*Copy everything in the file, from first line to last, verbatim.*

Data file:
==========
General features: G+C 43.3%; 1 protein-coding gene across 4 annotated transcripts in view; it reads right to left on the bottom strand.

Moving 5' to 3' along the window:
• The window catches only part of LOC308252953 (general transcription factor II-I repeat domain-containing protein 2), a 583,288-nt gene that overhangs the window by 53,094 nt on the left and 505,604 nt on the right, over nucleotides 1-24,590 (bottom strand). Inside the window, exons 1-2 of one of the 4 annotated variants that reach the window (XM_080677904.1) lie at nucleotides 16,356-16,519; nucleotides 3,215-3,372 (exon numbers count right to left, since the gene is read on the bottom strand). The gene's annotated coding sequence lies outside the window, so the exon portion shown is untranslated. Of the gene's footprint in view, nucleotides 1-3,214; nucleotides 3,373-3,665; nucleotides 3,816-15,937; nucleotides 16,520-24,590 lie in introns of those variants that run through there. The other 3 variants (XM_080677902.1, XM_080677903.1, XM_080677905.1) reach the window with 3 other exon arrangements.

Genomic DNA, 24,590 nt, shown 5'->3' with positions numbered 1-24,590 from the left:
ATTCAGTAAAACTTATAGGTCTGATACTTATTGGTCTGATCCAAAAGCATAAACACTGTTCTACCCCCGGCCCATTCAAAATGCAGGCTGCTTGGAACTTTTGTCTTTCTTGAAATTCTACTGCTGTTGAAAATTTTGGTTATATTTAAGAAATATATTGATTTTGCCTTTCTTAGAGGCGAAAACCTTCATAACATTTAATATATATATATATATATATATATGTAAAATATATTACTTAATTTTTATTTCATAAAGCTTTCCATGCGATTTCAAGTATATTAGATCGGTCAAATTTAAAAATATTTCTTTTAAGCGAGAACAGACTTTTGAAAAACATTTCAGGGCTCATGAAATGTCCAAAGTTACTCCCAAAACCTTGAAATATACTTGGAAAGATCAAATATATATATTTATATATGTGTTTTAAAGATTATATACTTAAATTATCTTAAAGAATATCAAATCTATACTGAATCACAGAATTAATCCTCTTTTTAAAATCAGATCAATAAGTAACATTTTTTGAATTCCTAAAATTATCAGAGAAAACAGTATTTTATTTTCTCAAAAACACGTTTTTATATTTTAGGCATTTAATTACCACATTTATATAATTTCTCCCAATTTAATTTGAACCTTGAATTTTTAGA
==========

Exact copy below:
General features: G+C 43.3%; 1 protein-coding gene across 4 annotated transcripts in view; it reads right to left on the bottom strand.

Moving 5' to 3' along the window:
• The window catches only part of LOC308252953 (general transcription factor II-I repeat domain-containing protein 2), a 583,288-nt gene that overhangs the window by 53,094 nt on the left and 505,604 nt on the right, over nucleotides 1-24,590 (bottom strand). Inside the window, exons 1-2 of one of the 4 annotated variants that reach the window (XM_080677904.1) lie at nucleotides 16,356-16,519; nucleotides 3,215-3,372 (exon numbers count right to left, since the gene is read on the bottom strand). The gene's annotated coding sequence lies outside the window, so the exon portion shown is untranslated. Of the gene's footprint in view, nucleotides 1-3,214; nucleotides 3,373-3,665; nucleotides 3,816-15,937; nucleotides 16,520-24,590 lie in introns of those variants that run through there. The other 3 variants (XM_080677902.1, XM_080677903.1, XM_080677905.1) reach the window with 3 other exon arrangements.

Genomic DNA, 24,590 nt, shown 5'->3' with positions numbered 1-24,590 from the left:
ATTCAGTAAAACTTATAGGTCTGATACTTATTGGTCTGATCCAAAAGCATAAACACTGTTCTACCCCCGGCCCATTCAAAATGCAGGCTGCTTGGAACTTTTGTCTTTCTTGAAATTCTACTGCTGTTGAAAATTTTGGTTATATTTAAGAAATATATTGATTTTGCCTTTCTTAGAGGCGAAAACCTTCATAACATTTAATATATATATATATATATATATATGTAAAATATATTACTTAATTTTTATTTCATAAAGCTTTCCATGCGATTTCAAGTATATTAGATCGGTCAAATTTAAAAATATTTCTTTTAAGCGAGAACAGACTTTTGAAAAACATTTCAGGGCTCATGAAATGTCCAAAGTTACTCCCAAAACCTTGAAATATACTTGGAAAGATCAAATATATATATTTATATATGTGTTTTAAAGATTATATACTTAAATTATCTTAAAGAATATCAAATCTATACTGAATCACAGAATTAATCCTCTTTTTAAAATCAGATCAATAAGTAACATTTTTTGAATTCCTAAAATTATCAGAGAAAACAGTATTTTATTTTCTCAAAAACACGTTTTTATATTTTAGGCATTTAATTACCACATTTATATAATTTCTCCCAATTTAATTTGAACCTTGAATTTTTAGA